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  • Writer's pictureThe San Juan Daily Star

China’s abrupt COVID pivot leaves many without medicines

A deserted mall in the Lujiazui Financial District of Shanghai, Dec. 8, 2022. After micromanaging a zero-COVID strategy for nearly three years, the country’s leader, Xi Jinping, has suddenly made a pandemic u-turn, leaving the populace to improvise.

By David Pierson, Isabelle Qian, Olivia Wang and Tiffany May

When demand for fever-reducing drugs more than quadrupled the price of ibuprofen, a city in eastern China began rationing sales by selling the pills individually.

When a popular Chinese online pharmacy offered the antiviral drug Paxlovid, it sold out within hours.

And when word of the medicine shortages in China reached friends and relatives in Hong Kong and Taiwan, they quickly bought vast quantities of drugs from local sellers to ship to the mainland.

As COVID-19 rips through parts of China, millions of Chinese are struggling to find treatment — from the most basic cold remedies to take at home to more powerful antivirals for patients in hospitals. The dearth of supplies highlights how swiftly — and haphazardly — China reversed course by abandoning its strict “zero-COVID” policies about two weeks ago.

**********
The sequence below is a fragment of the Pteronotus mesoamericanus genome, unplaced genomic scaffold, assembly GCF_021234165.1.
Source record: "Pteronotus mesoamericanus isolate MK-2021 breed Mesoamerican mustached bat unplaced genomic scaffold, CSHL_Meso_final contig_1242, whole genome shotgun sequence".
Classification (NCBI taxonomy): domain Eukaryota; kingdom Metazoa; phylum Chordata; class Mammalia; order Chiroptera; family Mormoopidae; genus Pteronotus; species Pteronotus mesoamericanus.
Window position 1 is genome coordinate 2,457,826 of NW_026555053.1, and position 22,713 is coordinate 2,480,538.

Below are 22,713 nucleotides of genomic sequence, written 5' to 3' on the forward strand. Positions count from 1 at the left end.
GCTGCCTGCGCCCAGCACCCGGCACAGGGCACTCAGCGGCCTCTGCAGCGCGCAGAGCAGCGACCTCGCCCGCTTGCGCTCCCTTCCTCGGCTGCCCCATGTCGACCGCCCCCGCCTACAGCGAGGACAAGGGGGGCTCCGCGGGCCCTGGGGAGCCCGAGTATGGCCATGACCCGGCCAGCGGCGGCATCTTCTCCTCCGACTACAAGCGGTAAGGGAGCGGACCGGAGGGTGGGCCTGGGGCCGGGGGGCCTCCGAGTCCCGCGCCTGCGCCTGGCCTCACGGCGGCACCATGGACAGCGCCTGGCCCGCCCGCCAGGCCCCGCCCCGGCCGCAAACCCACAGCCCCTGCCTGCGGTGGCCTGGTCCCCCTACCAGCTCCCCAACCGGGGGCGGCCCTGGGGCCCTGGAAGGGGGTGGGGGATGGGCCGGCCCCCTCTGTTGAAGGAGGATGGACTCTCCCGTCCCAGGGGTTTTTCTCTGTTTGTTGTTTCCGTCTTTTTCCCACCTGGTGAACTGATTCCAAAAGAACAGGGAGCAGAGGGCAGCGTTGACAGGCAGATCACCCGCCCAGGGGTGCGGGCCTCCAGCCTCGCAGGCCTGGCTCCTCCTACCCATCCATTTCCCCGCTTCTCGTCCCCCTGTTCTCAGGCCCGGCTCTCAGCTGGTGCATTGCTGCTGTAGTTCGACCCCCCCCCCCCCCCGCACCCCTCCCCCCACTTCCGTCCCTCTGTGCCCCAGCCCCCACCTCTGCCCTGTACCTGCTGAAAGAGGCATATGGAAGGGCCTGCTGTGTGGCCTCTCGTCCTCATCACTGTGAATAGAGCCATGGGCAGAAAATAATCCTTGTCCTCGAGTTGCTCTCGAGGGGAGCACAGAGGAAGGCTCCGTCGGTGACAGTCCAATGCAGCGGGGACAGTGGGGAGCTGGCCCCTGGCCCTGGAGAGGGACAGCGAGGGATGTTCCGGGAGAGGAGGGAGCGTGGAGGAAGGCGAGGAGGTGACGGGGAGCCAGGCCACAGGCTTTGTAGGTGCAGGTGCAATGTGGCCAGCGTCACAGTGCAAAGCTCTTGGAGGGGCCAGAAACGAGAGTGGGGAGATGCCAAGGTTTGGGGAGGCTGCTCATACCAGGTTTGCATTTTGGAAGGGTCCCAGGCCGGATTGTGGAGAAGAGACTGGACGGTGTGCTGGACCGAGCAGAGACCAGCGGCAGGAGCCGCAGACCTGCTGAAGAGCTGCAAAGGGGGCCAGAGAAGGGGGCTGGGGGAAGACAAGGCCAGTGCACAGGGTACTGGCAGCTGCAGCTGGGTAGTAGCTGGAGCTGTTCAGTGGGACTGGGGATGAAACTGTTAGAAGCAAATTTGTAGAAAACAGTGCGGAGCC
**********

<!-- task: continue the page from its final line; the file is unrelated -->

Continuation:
The whiplash of change has caught the nation’s hospitals, clinics and pharmacies off guard. Across many cities, pharmacies have sold out of the most common fever and cold medicines. Many health facilities were unprepared for the onslaught of demand from patients after they were given little to no notice about needing to stockpile drugs. The shortages are fueling anger and anxiety among Chinese who until recently had been warned by the government that an uncontrolled spread of COVID would be devastating.

“The doctor told me there was no fever medicine,” said Diane Ye, 28, a COVID patient in Beijing who lined up outside a hospital for hours with a fever only to be sent home with a bottle of sore throat medicine.

For nearly three years, the country maintained some of the toughest pandemic controls in the world, mandating mass testing and locking down cities such as Shanghai for months. Then, with little warning, the government announced a broad easing of restrictions on Dec. 7, seemingly bowing to economic pressure and rising social discontent following widespread protests in late November.

In many cities, signs of outbreaks have emerged. China reported only seven deaths from COVID so far this week, but reports of crowded crematories and funeral homes have raised concerns about the accuracy of government data. Lines of people have formed at hospitals, and medication has flown off drugstore shelves.